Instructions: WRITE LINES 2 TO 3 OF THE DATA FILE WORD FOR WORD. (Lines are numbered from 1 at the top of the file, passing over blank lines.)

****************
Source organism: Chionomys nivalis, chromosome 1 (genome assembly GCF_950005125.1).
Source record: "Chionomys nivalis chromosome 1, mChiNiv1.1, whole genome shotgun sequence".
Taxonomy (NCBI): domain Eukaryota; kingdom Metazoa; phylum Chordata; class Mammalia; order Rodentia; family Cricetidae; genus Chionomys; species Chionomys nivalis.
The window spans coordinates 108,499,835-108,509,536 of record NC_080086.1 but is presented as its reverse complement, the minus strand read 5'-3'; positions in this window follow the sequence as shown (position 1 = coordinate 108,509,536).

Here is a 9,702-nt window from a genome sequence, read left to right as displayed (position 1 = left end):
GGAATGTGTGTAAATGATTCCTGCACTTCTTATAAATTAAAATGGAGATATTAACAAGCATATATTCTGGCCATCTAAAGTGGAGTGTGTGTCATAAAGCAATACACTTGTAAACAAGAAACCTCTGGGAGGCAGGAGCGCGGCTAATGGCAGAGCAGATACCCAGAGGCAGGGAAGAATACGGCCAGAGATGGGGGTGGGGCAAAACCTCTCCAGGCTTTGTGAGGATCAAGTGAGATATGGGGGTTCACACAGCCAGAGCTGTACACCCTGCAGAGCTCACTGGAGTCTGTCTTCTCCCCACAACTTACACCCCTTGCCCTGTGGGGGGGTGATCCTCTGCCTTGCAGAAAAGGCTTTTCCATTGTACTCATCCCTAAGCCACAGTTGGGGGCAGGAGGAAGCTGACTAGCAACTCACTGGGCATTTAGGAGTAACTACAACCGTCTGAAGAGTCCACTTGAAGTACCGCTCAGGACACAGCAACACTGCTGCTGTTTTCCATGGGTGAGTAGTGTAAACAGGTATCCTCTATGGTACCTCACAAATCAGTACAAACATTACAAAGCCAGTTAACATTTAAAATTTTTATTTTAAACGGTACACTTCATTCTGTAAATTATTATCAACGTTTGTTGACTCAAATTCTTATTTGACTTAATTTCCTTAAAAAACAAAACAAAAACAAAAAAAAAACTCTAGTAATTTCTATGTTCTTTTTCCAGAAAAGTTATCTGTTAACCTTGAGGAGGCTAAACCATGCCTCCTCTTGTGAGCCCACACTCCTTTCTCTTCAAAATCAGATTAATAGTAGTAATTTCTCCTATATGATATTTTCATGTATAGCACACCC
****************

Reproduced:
Source record: "Chionomys nivalis chromosome 1, mChiNiv1.1, whole genome shotgun sequence".
Taxonomy (NCBI): domain Eukaryota; kingdom Metazoa; phylum Chordata; class Mammalia; order Rodentia; family Cricetidae; genus Chionomys; species Chionomys nivalis.